Ben Pearman is eating a Nature Valley bar for the camera. It is “genuinely tasty”, he smiles, holding the bar up as if in an advert, hymning its many virtues from nut content to natural ingredients. It’s hard to know if he’s being entirely serious. And it’s hard to square the cheesy commercialism with his Christian faith.
Pearman studied theology, an unusual preparation for a life in the cut-throat world of grocery, and as he’s climbed the career ladder - moving through Nestlé’s graduate trainee programme, to Unilever, Heinz, Birds Eye and finally General Mills, leading the Liberté and Yoplait brands in Canada before moving back to the UK eight months ago for his “dream job” running the business here in the UK, Ireland and Germany - Pearman has retained his faith. Has it ever been a problem?
“I do have a strong set of beliefs and values, but I don’t see working in business as hostile to them at all,” he says. “In fact, I think they’re quite complementary. This is a values-driven organisation.”
Name: Ben Pearman
Family: Married with three children, aged 14, 12 and seven
Potted CV: Studied theology at Exeter before joining the Nestlé Rowntree graduate trainee scheme. Worked at Unilever, Heinz and Birds Eye Iglo before joining General Mills in 2010. Took up present role as northern Europe MD in April 2017
Business hero: My father
Business ethos: It starts and ends with people. You remember the people who had an impact on you and the people you managed
Best advice: My mum said ‘do your best’ and nobody can ask more
Favourite book: Ecclesiastes. It’s pretty profound and it’s a good way of grounding yourself
Favourite film: The Big Blue. It always makes me want to go and live in the Mediterranean
Favourite song: Losing My Religion by R.E.M
Death row meal: One of my wife’s curries
As proof Pearman cites his passionate support for FareShare and The Grocer’s Waste Not Want Not campaign, as well as a more recent pledge to fund more than 5,000 free school breakfasts in partnership with Greggs in October. “A breakfast club opened up near General Mills in Hayes, so we went along,” he says. “When we sat down and talked to the kids about their background, something quite profound happened. You realised that, for some of them, just eating breakfast can have a big impact.”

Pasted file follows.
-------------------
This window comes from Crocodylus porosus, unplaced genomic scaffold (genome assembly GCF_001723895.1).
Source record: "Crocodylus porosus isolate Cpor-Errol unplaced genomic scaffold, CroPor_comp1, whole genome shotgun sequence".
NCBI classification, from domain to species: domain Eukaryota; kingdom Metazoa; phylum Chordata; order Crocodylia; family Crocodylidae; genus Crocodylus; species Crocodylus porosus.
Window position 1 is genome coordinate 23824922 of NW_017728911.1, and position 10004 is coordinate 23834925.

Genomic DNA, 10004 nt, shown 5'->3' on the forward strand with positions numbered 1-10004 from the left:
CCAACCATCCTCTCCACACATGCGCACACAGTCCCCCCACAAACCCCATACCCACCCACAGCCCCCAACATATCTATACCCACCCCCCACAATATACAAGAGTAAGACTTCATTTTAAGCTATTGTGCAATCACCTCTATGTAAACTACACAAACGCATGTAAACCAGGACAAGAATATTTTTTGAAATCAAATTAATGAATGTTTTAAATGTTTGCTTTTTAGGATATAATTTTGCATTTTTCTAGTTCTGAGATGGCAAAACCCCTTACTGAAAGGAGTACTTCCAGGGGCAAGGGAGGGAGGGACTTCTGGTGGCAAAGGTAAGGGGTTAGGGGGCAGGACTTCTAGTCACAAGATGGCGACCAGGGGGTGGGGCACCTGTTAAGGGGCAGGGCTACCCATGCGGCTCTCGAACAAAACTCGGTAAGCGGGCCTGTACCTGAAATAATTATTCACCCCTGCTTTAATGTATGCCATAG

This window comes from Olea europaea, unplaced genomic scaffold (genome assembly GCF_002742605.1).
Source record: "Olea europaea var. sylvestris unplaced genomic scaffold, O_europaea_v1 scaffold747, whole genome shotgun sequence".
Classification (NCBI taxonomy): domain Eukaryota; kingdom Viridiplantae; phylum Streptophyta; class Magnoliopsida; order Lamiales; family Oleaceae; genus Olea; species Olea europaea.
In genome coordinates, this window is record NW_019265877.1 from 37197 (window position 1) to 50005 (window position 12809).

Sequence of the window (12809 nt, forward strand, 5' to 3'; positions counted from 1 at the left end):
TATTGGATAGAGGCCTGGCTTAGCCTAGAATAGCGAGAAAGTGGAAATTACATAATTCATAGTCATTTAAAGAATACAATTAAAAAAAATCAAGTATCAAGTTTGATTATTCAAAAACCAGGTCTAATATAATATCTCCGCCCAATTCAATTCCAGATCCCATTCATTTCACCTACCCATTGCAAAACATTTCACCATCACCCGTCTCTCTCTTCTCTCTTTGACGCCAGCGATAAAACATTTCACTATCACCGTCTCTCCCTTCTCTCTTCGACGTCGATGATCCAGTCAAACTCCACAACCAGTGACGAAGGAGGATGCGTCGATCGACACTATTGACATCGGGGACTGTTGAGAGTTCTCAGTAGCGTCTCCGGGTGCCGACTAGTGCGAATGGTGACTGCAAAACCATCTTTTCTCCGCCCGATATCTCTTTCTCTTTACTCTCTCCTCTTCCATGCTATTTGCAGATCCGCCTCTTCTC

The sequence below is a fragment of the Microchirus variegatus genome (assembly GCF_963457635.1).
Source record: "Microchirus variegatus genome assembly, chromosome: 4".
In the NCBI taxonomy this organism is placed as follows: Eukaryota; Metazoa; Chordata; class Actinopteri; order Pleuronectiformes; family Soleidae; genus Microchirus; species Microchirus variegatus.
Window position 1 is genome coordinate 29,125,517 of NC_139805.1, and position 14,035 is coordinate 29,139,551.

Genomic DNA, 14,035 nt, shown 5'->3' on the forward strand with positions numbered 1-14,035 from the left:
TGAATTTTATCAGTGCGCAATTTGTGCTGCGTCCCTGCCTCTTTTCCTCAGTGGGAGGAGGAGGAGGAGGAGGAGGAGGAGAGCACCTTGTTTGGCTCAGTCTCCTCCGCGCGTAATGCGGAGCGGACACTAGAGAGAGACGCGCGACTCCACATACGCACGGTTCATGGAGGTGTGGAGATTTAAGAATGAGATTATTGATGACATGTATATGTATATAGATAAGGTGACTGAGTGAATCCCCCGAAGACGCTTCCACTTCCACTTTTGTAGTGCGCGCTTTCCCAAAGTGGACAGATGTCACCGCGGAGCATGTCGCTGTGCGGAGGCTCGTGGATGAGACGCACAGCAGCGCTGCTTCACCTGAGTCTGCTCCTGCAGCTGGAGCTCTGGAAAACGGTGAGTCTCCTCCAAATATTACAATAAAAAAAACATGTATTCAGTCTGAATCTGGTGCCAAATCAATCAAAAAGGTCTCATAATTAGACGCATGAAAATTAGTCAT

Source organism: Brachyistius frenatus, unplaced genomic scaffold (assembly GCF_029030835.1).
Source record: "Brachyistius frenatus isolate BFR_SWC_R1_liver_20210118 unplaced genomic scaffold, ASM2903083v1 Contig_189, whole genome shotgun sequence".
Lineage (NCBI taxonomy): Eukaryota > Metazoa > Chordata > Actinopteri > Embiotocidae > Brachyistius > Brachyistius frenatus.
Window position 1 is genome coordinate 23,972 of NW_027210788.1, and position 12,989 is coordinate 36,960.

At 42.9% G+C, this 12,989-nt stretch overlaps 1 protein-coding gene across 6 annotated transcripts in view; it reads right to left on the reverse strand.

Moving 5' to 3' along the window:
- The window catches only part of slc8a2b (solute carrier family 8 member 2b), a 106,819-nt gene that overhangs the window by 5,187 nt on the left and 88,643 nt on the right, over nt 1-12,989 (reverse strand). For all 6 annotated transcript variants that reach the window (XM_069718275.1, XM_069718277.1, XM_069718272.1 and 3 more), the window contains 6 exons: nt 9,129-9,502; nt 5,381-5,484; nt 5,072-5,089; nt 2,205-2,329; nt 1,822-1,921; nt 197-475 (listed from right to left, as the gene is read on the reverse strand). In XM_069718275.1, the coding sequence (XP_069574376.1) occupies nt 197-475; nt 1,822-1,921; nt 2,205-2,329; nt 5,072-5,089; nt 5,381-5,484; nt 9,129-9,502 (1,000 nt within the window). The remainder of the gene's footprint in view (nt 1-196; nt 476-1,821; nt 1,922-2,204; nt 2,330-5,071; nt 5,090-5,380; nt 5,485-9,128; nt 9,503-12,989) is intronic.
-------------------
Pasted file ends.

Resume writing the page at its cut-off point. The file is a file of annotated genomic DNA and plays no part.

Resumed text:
As a multinational General Mills has been a quiet operator on these shores, perhaps because many of its leading brands, from Betty Crocker to Green Giant and Old El Paso, lack excitement. Pearman rejects that though. “One of the narratives I hear is that big food companies are low growth and boring, that the smaller brands, the start-ups and the artisanal guys are where the action is,” he says. “We reject that narrative.”
It’s another contradiction at the heart of Pearman’s world view. “We’re a mid-size food company. General Mills are outside the top 10 food companies, at least in the markets I’m responsible for, and that gives us the chance to play a different game and be disruptive. We have the growth orientation, the agility and opportunities of a smaller company while retaining all the capabilities of a global food company.”
Pearman calls this “a multinational start-up” model, a phrase he returns to again and again, as proof there’s plenty more growth to be found. Growth it undoubtedly needs. General Mills’ share price in the US has fallen from 62.68 cents last November to 53.72 cents in the same month this year. And the same pressure on the packaged goods market is playing out in the UK.